CLEVELAND, Ohio — Legendary Cleveland Indians radio play-by-play man Jack Graney is among eight finalists for the Ford C. Frick Award given annually by the National Baseball Hall of Fame and Museum to a broadcaster for meritorious service to the game.
Graney, an outfielder who played his entire 14-year major league career with the Indians, was among the first players to make the transition from the playing field to the broadcast booth. He is eligible under the Frick Award’s “Broadcasting Beginnings” three-year cycle which recognizes early team voices and pioneers of the industry.
A member of the Tribe’s 1920 World Series Championship team, Graney was a lifetime .250 hitter with 18 home runs and 420 RBI. He collected 1,178 hits in 1,402 games and led the league in doubles with a career-high 41 in 1916. He twice led the league in walks, including a career-high 105 in 1919.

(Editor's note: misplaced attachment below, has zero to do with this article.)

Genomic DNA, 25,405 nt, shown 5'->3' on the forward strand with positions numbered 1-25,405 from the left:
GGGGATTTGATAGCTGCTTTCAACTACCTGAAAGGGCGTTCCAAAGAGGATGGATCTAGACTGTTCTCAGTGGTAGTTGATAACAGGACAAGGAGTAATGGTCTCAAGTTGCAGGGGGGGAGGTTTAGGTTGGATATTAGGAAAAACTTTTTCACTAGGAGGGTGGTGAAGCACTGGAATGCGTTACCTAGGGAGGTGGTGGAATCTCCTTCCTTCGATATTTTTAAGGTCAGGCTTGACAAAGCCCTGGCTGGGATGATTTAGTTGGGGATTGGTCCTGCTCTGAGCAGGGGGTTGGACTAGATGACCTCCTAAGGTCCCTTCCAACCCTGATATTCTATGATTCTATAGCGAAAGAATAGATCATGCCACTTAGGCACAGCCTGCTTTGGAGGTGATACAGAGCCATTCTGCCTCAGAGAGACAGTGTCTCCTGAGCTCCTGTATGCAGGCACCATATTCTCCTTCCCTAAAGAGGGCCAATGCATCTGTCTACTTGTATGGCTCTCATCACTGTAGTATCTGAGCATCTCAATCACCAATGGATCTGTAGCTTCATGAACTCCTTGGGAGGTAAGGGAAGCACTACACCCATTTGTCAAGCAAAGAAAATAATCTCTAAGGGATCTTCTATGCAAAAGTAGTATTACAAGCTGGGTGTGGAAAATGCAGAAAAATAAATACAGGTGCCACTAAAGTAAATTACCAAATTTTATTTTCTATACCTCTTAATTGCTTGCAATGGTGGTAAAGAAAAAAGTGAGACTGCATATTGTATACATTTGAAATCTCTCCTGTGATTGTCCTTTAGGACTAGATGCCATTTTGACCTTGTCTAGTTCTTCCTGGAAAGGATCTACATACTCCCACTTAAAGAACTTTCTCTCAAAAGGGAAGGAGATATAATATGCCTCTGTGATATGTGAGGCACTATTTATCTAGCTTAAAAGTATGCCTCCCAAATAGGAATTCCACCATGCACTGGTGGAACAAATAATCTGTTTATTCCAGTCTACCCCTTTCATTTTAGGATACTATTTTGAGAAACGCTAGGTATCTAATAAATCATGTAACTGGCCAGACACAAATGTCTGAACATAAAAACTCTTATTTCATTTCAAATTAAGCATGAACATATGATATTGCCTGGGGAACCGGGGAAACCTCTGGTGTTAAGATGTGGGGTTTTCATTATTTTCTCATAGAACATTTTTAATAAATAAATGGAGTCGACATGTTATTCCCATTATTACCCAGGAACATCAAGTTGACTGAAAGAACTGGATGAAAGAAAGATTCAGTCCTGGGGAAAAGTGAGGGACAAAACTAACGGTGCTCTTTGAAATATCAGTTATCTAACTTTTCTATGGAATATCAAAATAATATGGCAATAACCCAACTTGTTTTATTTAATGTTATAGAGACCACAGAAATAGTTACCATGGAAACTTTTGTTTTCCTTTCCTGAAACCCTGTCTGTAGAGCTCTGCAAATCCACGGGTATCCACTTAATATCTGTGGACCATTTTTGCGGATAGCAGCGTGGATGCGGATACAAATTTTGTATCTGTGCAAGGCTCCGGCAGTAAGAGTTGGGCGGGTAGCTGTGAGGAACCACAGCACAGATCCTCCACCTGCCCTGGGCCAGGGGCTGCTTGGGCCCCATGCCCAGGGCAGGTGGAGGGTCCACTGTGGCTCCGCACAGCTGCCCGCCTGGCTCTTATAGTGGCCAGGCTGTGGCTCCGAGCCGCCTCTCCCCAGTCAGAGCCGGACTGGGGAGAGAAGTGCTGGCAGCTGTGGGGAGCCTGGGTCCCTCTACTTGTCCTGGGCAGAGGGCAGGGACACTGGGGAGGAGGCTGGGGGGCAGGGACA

Graney moved to the broadcast booth in 1932 where he enjoyed a 21-year career, calling the club’s 1948 World Series title run alongside another Indians broadcasting legend and Frick Award winner, Jimmy Dudley. Graney retired in 1953 and moved to the town of Louisiana, Missouri where he died at age 91 in 1978. He was posthumously inducted into the Indians’ Distinguished Hall of Fame for non-uniformed personnel during ceremonies at Progressive Field in 2012.
Graney was a native of St. Thomas, Ontario, Canada and is a member of the Canadian Baseball Hall of Fame. An award there bears his name and is occasionally presented to journalists who contribute to promoting baseball in Canada.
Other Frick Award nominees this year include Connie Desmond (Yankees, Giants, Dodgers), Pat Flanagan (Cubs), Harry Heilmann (Tigers), Al Helfer (Pirates, Reds, Phillies), Waite Hoyt (Reds), Rosey Rowswell (Pirates) and Ty Tyson (Tigers). A panel of 11 living Frick Award recipients will vote on this year’s winner, who will be announced Dec. 12 at baseball’s winter meetings in Las Vegas and recognized during Hall of Fame weekend in Cooperstown in July.
Last year, the Indians were well represented at the Hall of Fame ceremonies as Jim Thome was inducted as a player and longtime Akron Beacon Journal writer Sheldon Ocker was recognized with the J.G. Taylor Spink Award.